• Lower overall maintenance costs: Preventive maintenance yields one of the best returns on investment across industry. Dedicating the time and resources to execute standard maintenance checks and tasks on a regular basis can make a major impact on reduction of unplanned maintenance events down the line, since equipment is kept in optimal working order for longer, and potential issues may be identified in the course of preventive maintenance tasks. The small amount of downtime and resource usage for preventive maintenance is a small price to pay to reduce or prevent more costly and extensive equipment shutdowns and major repairs.
  • Higher productivity: When equipment is kept in top working condition, it operates more consistently and predictably, and is better able to produce the intended output. Equipment that is allowed to languish without regular inspection and replacement of components — such as belts, pumps and gear — is more likely to operate out of spec, producing defective parts that require rework or rejection.
  • Prevention of damage to equipment: Nearly every preventive maintenance checklist will include light cleaning and inspection and removal of debris from the equipment and the surrounding area. These relatively simple tasks can play a major role in preventing damage to equipment and subsequent malfunctions, as debris buildup in machinery can lead to extensive damage, well beyond normal wear and tear.
  • A simple way to take a proactive approach: Proactive maintenance is always better than reactive maintenance: it costs less, takes less time, and allows for better planning in order to keep you on budget and on schedule. Preventive maintenance is one of the easiest steps you can take to implementing a proactive approach — even with a baseline PM plan that consists of visual inspection, light cleaning and standard component replacement.

All too often, facilities allow preventive maintenance to fall by the wayside due to the perception that there is not enough time or that the resources are not available. In reality, the consequences of ignoring PM may be exponentially negative compared to the resources and cost that routine maintenance would have involved.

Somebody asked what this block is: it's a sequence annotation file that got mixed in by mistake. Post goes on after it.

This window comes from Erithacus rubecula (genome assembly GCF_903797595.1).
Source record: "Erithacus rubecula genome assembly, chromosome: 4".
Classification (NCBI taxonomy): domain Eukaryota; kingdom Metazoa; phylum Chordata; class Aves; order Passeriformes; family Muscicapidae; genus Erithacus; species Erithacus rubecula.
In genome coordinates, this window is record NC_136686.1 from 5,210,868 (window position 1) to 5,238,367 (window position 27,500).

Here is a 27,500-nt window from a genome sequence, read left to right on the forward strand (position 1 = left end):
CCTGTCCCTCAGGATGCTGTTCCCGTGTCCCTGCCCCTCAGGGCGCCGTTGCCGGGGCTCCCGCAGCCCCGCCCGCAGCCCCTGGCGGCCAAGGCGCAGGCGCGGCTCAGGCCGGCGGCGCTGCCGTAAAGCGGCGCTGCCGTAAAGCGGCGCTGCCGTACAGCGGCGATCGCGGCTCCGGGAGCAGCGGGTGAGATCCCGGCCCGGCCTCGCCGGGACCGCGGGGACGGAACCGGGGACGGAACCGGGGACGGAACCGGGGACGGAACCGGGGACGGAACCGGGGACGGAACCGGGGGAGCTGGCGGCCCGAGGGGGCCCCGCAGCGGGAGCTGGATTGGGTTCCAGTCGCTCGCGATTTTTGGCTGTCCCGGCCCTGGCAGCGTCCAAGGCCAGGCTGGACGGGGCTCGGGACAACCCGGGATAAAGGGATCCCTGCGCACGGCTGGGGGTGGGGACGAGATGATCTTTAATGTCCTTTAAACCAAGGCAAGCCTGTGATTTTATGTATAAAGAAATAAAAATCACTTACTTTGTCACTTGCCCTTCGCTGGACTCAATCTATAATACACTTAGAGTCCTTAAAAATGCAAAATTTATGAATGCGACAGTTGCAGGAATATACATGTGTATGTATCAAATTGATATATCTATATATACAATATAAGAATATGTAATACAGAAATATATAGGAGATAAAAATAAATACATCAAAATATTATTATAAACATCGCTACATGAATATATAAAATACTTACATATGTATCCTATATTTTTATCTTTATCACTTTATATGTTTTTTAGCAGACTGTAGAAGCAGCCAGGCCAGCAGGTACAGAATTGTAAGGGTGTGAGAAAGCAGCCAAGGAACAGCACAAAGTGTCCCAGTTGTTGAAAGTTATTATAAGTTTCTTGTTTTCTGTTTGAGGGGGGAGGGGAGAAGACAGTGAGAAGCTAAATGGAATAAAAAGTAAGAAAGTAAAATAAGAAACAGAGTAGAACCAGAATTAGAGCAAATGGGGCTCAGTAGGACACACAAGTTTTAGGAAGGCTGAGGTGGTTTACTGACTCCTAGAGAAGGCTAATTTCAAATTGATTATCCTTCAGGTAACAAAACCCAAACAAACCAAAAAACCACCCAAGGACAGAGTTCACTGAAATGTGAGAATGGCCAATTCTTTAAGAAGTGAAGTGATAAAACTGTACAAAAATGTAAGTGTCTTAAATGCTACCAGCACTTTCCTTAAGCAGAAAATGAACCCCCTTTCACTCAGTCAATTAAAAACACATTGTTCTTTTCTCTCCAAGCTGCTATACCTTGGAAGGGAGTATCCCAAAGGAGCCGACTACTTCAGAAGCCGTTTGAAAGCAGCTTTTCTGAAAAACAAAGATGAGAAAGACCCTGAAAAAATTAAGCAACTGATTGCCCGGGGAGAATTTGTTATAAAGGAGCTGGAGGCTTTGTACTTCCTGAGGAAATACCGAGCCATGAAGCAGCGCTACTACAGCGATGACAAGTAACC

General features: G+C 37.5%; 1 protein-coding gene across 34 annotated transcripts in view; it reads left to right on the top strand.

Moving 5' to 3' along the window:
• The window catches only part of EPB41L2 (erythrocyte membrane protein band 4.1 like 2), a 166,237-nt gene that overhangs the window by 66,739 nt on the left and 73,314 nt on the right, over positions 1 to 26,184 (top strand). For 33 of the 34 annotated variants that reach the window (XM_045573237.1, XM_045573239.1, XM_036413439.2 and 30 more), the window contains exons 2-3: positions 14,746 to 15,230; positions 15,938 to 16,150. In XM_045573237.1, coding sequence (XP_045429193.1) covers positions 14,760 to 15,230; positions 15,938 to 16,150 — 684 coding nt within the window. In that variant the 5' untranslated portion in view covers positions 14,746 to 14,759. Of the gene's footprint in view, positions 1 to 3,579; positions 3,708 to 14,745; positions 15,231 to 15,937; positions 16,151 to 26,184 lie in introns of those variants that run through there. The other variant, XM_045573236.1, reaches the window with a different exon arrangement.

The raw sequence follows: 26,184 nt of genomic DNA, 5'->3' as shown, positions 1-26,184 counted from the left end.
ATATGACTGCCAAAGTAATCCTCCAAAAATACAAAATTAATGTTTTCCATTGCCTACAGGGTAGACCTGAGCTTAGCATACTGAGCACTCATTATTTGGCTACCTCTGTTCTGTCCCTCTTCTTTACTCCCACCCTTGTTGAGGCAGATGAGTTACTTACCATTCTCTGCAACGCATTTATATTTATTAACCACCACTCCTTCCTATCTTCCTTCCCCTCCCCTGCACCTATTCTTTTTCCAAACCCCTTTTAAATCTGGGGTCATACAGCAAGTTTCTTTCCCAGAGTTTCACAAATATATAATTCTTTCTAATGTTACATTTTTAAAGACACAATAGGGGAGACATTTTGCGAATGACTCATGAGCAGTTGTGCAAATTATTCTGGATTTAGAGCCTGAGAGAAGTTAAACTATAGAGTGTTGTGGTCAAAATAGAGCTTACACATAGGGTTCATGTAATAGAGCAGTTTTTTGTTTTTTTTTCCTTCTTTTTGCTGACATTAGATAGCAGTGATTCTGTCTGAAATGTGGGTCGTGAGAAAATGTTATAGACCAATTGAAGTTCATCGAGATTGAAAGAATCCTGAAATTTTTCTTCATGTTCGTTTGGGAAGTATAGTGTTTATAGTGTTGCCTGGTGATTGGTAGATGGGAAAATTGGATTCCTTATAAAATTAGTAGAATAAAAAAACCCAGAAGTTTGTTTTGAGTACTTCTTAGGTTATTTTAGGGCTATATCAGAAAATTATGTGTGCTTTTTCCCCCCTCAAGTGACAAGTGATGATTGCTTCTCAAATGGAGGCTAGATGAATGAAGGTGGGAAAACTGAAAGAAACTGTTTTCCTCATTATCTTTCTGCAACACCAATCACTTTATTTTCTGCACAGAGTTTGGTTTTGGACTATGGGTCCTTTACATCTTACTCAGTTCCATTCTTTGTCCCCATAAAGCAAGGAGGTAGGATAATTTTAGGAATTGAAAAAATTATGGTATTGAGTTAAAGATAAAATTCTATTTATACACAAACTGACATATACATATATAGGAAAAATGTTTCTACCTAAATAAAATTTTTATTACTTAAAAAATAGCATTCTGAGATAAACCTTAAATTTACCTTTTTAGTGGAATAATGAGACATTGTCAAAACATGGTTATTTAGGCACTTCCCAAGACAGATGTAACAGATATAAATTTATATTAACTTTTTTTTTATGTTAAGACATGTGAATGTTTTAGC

Preventive maintenance examples

There are numerous tasks that can be considered preventive maintenance depending on the type of equipment and its needs. This means practically any type of task may fall into this category, depending on the circumstances and requirements. However, there are a few examples of preventive maintenance applications that are more common than others. These include regular cleaning of components to remove dust, grease and other potential contaminants before they have a chance to impact the machinery’s performance.

Other examples include replacing any components or parts that appear to be suffering from premature wear. This is critical for ensuring the equipment in question continues to operate as smoothly and efficiently as it can. Frequent lubrication is another core element of preventive maintenance, as it helps extend the lifespan of parts and prevents them from becoming worn out or failing at an inopportune moment.

In some cases, completely overhauling a system can be considered preventive maintenance. This is especially true for systems that see high-intensity use because the stresses they experience can add up quickly in a short period of time. These are just a few examples of maintenance work that can be considered preventive. Your facility’s schedule will depend on your specific use cases and setup. Having a partner with expertise in this area will ensure you have everything in place.

Who benefits from preventive maintenance?

Any facility or industry with production machinery can benefit from preventive maintenance. As discussed above, the modest upfront resource investment in preventive maintenance tasks can yield benefits and a continual return on investment.

Some specific industries that can particularly benefit from preventive maintenance include:

Helping manufacturers around the world

ATS is a global leader in industrial maintenance with decades of reliability expertise across a range of industries. We provide the solutions and services that resolve our clients’ preventive maintenance needs with best-in-class safety excellence, consistent service quality and a focus on developing a tailored plan with measurable KPIs to meet or exceed your objectives.

Our preventive maintenance services can include an assessment of the current state of your equipment, development of a routine preventive maintenance strategy, task checklists and plan implementation. Partnering with a maintenance service provider can help give you peace of mind that you have a technically skilled workforce and are able to reap the full benefits of an effective, maintenance strategy.

Our preventive maintenance services are flexible to fit your needs – whether you are looking for short term support with only a couple technicians, longer-term with a full technical workforce or as turn key, comprehensive maintenance solution. To learn how we can help you increase equipment longevity, optimize output and improve operating margins, contact us today.